The last time a regularly scheduled flight between Miami International Airport and Cuba took to the skies was 1961 — a troubled year when the United States and Cuba broke off diplomatic relations and the United States staged the Bay of Pigs invasion.
The last airline to fly a scheduled Havana route was Pan American World Airways, which also made the first scheduled international flight to the island from Key West in 1927.
American Airlines, which on Wednesday will be the first airline to launch scheduled service from MIA in 55 years, didn’t even fly to Cuba in the early 1960s, and almost all the airlines that used to make the short hop between Cuba and the United States have passed into history.
Two other carriers, JetBlue and Silver Airways, which launched scheduled service to Cuba from Fort Lauderdale last week, beat American as the first carriers to restore regular air service between the United States and Cuba.
But American aims to be the biggest U.S. player in Cuba travel. Not only is it launching service to five Cuban cities in less than a week, but the U.S. Department of Transportation has given its approval for four daily flights to Havana from MIA and one daily flight from Charlotte. AA plans to launch its Havana service before the end of the year.
On Wednesday, two American flights — one to Cienfuegos, the other to Holguín — will take off from adjoining gates at MIA, but the Cienfuegos flight will go into the history books as American’s first regularly scheduled flight to Cuba because it will take off 15 minute before the flight to Holguín.
To mark the occasion, there will be a water canon salute on the tarmac, pastelitos and chocolate dominos for the passengers and a Cuban trio providing the soundtrack. There will be similar water canon salutes for the launch of all five of American’s new Cuban destinations.
When the flight arrives in Cienfuegos one hour and 21 minutes later, Galo Beltran, AA’s new Cuba country manager, will be on the ground waiting for it.
“The start of service to new stations is always challenging and starting service to Cuba is particularly challenging,” he said, adding that there are a lot of moving parts and “we have a vested interest in making sure everything is flawless.”
He likened the experience to preparing for a daughter’s wedding: “Now multiply that by five — five daughters marrying at the same time,” Beltran said.
In the past few months, Beltran, who lives in Texas but will be based in Havana, has spent his time visiting Cienfuegos, Holguín, Santa Clara, Camagüey and Varadero to oversee the details of the launches.
American will be offering 56 weekly flights to the Cuban provinces, and when it adds its Havana service, it will have 91 weekly flights to Cuba.
“There will be no other airline in the world that will have as many regularly scheduled flights to Cuba,” said Martha Pantin, who heads AA corporate communications for the Americas.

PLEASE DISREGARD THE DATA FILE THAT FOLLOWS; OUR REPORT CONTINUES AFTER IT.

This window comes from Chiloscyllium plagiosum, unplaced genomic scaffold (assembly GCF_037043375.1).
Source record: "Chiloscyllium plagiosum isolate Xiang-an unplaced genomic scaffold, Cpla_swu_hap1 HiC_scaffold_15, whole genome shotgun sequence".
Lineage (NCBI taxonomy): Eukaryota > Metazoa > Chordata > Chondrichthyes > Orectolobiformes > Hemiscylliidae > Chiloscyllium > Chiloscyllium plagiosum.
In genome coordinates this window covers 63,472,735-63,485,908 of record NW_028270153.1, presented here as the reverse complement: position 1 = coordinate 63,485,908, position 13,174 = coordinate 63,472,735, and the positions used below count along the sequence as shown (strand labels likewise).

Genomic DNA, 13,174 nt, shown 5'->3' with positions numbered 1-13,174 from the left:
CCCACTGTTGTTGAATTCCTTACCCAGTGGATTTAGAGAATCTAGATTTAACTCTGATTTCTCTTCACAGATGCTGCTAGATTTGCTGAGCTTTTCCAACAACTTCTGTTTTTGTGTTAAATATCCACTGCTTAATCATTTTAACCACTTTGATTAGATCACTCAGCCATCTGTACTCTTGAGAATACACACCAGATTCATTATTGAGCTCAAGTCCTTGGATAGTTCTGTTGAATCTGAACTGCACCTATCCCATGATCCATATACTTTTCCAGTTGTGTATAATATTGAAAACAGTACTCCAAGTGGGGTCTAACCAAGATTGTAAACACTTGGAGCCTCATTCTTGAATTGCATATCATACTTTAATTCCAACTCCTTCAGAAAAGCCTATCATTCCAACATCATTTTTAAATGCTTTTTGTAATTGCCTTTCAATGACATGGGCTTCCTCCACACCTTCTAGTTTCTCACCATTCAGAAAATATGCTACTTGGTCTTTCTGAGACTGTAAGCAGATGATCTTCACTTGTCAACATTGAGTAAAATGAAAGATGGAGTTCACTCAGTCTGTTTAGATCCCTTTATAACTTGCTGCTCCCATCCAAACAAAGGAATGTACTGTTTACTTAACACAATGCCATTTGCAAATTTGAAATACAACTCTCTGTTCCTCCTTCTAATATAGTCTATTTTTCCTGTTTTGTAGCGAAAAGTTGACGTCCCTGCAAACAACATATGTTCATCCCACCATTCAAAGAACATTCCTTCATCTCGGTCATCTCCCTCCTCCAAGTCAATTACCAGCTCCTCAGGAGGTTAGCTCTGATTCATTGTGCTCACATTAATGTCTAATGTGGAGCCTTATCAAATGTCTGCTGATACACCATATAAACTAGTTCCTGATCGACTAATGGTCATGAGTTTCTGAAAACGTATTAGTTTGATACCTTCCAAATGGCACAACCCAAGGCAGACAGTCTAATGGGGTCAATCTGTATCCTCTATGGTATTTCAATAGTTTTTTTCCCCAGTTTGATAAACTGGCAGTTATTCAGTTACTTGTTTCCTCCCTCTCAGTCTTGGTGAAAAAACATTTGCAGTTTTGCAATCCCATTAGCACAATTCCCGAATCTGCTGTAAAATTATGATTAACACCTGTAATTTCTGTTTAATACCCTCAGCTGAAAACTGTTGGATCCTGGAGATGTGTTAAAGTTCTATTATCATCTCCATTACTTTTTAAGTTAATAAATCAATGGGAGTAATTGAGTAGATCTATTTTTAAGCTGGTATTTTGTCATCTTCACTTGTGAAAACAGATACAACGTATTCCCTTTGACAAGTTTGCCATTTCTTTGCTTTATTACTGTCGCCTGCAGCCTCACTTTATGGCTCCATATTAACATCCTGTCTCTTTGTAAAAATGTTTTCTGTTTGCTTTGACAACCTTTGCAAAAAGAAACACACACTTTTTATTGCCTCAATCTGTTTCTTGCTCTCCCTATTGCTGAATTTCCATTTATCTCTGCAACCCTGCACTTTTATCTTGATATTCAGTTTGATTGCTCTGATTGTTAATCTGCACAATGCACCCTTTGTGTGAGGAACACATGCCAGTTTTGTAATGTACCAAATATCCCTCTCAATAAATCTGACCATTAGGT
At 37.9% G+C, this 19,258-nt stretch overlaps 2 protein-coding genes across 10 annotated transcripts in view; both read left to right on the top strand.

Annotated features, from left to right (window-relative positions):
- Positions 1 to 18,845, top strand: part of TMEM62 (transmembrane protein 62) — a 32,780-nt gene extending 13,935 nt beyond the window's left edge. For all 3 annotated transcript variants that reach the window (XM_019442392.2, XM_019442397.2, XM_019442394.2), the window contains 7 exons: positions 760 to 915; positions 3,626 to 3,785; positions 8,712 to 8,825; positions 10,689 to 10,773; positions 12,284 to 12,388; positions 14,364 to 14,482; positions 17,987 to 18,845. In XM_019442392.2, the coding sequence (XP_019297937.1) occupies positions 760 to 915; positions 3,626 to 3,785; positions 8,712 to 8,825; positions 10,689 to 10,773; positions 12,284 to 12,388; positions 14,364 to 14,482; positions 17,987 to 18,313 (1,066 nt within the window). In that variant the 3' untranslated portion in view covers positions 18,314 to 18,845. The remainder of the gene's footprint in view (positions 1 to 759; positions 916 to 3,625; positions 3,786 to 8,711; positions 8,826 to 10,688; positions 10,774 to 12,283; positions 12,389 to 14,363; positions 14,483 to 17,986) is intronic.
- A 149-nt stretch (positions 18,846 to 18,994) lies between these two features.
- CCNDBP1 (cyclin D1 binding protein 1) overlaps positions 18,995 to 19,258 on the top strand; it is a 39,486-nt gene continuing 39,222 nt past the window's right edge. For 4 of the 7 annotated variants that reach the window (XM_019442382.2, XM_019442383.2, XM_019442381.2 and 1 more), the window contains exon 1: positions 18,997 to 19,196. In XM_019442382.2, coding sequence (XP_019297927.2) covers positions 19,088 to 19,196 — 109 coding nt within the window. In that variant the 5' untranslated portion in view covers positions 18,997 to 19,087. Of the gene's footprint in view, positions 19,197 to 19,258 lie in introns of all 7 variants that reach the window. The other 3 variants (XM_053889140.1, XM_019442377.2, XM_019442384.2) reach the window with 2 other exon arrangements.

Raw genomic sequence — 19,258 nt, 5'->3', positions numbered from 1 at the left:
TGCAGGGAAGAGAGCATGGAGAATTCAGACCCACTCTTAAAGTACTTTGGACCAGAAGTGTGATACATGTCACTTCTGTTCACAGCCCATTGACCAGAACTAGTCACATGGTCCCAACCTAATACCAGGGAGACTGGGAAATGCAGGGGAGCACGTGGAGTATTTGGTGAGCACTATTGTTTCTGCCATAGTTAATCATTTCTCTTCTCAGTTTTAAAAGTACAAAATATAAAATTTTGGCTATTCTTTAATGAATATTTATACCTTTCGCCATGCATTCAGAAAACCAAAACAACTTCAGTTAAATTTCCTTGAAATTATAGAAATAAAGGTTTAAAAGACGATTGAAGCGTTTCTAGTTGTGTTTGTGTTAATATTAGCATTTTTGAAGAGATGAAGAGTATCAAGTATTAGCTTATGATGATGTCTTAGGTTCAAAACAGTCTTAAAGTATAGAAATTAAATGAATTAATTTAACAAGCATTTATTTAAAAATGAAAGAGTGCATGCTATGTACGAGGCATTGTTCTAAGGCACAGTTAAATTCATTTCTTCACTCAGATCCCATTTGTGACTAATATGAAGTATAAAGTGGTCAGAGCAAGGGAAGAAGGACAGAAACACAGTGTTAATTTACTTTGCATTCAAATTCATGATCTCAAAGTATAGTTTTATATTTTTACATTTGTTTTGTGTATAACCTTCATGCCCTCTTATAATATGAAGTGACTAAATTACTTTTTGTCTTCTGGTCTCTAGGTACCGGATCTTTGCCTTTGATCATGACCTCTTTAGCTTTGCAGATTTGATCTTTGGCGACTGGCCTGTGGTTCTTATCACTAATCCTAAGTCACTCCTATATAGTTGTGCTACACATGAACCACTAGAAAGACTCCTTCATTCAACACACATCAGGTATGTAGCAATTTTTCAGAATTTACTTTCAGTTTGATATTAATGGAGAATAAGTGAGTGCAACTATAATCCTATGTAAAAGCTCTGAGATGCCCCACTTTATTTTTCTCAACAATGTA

Currently the leader in airlift to Cuba is Sunwing Airlines, a low-cost Canadian carrier. “Now we hope many Canadians will fly American,” said Pantin.
With American’s connectivity to Europe, Central America and Mexico, “you are going to see people from all over the world using AA to go to Cuba,” she said.
Before the 1959 Cuban Revolution, Pan Am was the big player, offering more than two dozen daily flights to Cuba.
Miami always figured heavily in travel to Cuba. During the 1950s, people thought nothing of popping down to Havana for a weekend at the clubs and casinos, and tens of thousands of Cubans used to travel north each year to vacation in Miami and Miami Beach.
But as relations deteriorated between the United States and Cuba after the revolution, Cubans jammed the offices of Pan Am, which had many daily flights to Miami International Airport. However, by September 1961, the airline was running only two daily flights to Miami and Cubans who wanted to leave had to get clearance from the police before they could make reservations.
That fall, the government began to cancel such permissions, forcing the cancellation of flights. A total embargo of trade with Cuba went into effect on Feb. 7, 1962.
Although charter service between the United States and Cuba began in the late 1970s with Miami as the main departure city, it was cut off from time to time when relations between the two countries soured.
The rapprochement between Cuba and the United States that began in December 2014 paved the way for the resumption of regularly scheduled flights. However, the U.S. government still bars tourist visits to the island and only U.S. travelers who fall into 12 specific categories of travel such as those making educational, religious or people-to-people trips are allowed to travel to Cuba.
Although two other airlines launched their new Cuba service before American, inaugurating scheduled service between MIA and Cuba is far more symbolic and freighted with history. Through the decades, MIA has been the scene of countless emotional family reunions.
It was the airport to which Bay of Pigs prisoners were flown after their release, the airport where Freedom Flights that brought some 265,00 Cuban political refugees to the United States from 1965 to 1973 landed, and airport where many Pedro Pan children — unaccompanied Cuban minors being sent to the United States by their parents as Cuba turned toward communism in the early 1960s — caught their first glimpse of the United States.